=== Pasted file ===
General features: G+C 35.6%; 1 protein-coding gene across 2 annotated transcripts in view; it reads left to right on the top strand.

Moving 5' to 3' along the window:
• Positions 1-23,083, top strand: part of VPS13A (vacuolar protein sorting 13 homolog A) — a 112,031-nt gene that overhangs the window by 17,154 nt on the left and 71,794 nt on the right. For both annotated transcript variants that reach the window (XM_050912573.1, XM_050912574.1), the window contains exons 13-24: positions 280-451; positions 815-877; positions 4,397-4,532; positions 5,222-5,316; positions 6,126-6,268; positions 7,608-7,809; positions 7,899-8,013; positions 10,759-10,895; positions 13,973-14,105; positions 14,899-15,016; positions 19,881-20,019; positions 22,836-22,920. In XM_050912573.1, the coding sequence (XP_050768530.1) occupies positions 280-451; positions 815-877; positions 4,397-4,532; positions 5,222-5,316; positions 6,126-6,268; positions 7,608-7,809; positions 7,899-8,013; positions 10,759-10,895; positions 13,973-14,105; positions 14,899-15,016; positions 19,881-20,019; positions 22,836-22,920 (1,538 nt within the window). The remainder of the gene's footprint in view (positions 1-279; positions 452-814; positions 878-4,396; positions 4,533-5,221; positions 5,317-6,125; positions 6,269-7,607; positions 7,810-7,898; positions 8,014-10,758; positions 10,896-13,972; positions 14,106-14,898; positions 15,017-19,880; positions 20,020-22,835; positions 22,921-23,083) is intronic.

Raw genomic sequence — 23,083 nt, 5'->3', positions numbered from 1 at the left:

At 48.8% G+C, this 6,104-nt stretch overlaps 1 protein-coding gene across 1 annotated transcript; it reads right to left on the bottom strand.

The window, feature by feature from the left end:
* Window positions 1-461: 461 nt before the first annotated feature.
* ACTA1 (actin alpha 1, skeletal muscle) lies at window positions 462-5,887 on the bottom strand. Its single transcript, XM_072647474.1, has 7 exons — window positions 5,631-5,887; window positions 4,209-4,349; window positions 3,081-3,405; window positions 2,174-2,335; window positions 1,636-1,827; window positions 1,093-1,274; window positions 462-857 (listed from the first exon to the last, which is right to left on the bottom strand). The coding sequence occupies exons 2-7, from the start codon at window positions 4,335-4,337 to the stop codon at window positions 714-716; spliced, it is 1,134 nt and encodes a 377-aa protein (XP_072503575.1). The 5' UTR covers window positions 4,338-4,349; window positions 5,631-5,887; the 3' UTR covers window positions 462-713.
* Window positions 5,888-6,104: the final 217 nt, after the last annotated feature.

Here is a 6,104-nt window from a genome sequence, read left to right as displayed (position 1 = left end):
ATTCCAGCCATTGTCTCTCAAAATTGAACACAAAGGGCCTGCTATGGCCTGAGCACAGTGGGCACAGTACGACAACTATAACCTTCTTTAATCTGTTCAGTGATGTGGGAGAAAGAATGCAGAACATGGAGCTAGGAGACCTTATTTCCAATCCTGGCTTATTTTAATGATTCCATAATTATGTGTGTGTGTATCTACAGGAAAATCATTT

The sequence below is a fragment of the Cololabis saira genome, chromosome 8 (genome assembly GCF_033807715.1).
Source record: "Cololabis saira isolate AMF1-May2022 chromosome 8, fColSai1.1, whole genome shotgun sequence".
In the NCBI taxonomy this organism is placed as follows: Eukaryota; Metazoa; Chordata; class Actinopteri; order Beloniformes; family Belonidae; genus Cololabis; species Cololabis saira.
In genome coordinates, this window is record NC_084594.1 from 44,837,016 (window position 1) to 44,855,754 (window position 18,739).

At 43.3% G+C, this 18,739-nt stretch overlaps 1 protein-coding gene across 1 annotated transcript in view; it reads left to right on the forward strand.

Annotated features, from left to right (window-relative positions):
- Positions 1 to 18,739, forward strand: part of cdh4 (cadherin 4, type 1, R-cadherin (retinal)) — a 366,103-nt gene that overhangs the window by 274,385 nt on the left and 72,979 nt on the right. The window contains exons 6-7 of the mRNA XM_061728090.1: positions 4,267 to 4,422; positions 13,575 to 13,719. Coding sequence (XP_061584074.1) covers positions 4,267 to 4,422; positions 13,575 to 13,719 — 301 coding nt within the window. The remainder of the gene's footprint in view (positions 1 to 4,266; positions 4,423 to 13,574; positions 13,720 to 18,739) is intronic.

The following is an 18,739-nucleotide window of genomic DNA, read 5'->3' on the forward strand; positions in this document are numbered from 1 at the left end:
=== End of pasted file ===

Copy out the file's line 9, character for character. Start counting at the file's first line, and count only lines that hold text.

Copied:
* Window positions 5,888-6,104: the final 217 nt, after the last annotated feature.